If a bladder is already compromised, it may be that there are false signals relayed to the nervous system indicating an urge to urinate when the bladder is not full. Often this is from irritation within the bladder or from dyscoordinated neuromuscular activity of the bladder with other surrounding structures. In any case, the strategies of drinking less and urinating more are strategies of dehydration. This is never healthy systemically and actually makes the bladder worse off as it atrophies over time. The bladder has a muscular layer, the detrusor, and like any muscle, needs to be worked to stay healthy. Unlike other muscles, the detrusor is only worked when filled and stretched. The detrusor is stretched by the bladder filling up to functional capacity, by drinking fluids and urinating infrequently.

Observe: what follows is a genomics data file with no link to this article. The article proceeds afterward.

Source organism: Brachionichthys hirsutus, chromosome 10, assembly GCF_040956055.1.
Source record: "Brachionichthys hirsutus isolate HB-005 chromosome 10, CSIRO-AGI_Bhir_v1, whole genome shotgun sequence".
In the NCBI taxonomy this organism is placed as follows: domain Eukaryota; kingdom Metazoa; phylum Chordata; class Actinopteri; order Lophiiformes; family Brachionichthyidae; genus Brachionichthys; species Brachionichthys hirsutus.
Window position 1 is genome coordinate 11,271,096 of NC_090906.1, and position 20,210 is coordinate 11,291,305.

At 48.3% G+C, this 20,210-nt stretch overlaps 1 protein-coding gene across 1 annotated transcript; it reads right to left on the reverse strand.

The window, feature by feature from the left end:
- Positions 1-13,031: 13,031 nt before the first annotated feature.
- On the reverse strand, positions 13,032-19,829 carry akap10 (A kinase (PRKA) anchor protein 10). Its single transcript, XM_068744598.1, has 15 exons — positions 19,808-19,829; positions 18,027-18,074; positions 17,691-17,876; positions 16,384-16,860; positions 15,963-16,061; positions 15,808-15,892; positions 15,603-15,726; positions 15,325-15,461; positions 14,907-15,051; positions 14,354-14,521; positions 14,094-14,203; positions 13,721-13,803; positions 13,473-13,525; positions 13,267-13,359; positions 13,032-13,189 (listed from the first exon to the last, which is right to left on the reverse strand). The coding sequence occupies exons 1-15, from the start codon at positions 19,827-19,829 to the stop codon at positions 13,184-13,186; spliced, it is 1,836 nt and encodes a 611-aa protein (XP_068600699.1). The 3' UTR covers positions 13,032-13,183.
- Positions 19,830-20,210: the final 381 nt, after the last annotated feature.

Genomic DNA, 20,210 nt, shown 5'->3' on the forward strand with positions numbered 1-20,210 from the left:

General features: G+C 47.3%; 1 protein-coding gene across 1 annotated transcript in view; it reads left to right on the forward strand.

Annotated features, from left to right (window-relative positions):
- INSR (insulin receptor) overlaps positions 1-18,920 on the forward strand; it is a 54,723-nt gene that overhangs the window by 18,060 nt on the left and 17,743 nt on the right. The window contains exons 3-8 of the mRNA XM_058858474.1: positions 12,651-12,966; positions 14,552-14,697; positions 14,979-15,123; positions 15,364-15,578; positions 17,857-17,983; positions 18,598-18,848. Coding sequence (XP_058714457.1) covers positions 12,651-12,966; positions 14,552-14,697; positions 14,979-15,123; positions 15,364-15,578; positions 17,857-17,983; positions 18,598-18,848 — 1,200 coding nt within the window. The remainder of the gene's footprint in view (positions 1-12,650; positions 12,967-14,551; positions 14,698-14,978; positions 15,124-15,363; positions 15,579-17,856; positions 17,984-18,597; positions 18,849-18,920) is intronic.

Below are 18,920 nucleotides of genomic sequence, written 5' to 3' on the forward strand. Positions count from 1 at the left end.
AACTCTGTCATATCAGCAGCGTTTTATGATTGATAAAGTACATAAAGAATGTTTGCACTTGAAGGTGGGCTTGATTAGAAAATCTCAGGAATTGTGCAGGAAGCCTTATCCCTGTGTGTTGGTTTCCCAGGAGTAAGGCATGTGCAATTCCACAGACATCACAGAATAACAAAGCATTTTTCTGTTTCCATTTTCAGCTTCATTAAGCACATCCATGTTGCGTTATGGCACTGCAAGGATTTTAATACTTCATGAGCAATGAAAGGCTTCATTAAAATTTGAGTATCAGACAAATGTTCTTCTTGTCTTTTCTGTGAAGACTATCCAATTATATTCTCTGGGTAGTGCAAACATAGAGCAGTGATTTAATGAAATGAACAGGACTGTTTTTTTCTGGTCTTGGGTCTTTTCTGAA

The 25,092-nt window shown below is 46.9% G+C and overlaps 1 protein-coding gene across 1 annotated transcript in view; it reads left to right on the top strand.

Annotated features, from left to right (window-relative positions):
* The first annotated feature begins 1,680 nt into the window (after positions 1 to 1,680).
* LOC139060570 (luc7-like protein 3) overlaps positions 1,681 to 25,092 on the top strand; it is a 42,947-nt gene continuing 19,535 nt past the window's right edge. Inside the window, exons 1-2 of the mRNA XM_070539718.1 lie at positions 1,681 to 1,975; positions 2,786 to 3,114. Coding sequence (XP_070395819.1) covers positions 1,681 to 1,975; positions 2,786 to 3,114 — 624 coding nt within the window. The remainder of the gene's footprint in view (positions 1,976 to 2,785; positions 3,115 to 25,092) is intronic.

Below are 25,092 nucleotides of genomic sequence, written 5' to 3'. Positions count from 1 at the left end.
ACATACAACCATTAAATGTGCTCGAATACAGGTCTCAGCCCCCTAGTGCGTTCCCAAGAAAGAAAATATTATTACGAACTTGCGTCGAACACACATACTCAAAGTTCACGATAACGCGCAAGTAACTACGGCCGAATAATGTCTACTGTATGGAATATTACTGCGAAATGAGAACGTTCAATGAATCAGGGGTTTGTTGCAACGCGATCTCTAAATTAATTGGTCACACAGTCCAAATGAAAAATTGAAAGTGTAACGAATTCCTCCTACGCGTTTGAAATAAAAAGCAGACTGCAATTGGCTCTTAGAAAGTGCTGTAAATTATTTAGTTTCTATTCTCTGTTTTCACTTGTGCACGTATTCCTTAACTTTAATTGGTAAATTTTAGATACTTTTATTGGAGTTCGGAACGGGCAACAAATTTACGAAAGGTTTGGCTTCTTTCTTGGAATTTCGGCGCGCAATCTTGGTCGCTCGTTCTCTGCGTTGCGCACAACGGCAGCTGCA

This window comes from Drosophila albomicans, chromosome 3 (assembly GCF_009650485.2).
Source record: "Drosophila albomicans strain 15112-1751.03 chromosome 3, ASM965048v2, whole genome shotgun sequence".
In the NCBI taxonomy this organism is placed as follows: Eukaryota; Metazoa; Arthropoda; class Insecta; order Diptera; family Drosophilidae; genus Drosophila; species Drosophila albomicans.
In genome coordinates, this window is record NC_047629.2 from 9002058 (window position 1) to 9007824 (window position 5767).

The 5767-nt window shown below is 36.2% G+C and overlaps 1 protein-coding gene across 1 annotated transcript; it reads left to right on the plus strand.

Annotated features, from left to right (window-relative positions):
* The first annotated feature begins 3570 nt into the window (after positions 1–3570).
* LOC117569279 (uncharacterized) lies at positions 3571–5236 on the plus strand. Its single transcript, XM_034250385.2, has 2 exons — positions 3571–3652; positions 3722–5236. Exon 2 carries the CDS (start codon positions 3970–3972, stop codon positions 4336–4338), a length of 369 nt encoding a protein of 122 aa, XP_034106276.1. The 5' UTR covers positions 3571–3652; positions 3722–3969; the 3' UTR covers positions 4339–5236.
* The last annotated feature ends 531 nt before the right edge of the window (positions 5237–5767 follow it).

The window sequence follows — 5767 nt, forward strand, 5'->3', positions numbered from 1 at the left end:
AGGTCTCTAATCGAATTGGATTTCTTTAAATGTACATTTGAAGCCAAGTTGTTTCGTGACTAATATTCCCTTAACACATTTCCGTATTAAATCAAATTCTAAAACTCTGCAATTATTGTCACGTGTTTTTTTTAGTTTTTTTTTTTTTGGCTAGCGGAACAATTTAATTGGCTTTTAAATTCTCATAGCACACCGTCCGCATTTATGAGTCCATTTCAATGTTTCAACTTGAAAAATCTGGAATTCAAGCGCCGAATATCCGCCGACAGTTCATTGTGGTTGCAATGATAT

There are studies that show that any exercise done regularly, even if it doesn't address the pelvic floor itself, will improve the condition of the pelvic floor over time. If there is leaking on impact, the leaking is not caused by the impact; it is caused by the neuromuscular dyscoordination. One might consider switching to a low-impact exercise or wearing pads while continuing the higher-impact exercise.

So, counter-intuitive as it may seem, the best course of action when one starts leaking or experiencing any sort of incontinence is to drink more fluids, urinate less frequently and keep exercising (or exercise more). Work that bladder!

You might want to check out the List of Bladder Irritants in my Treasure Trove (tab in navigation bar).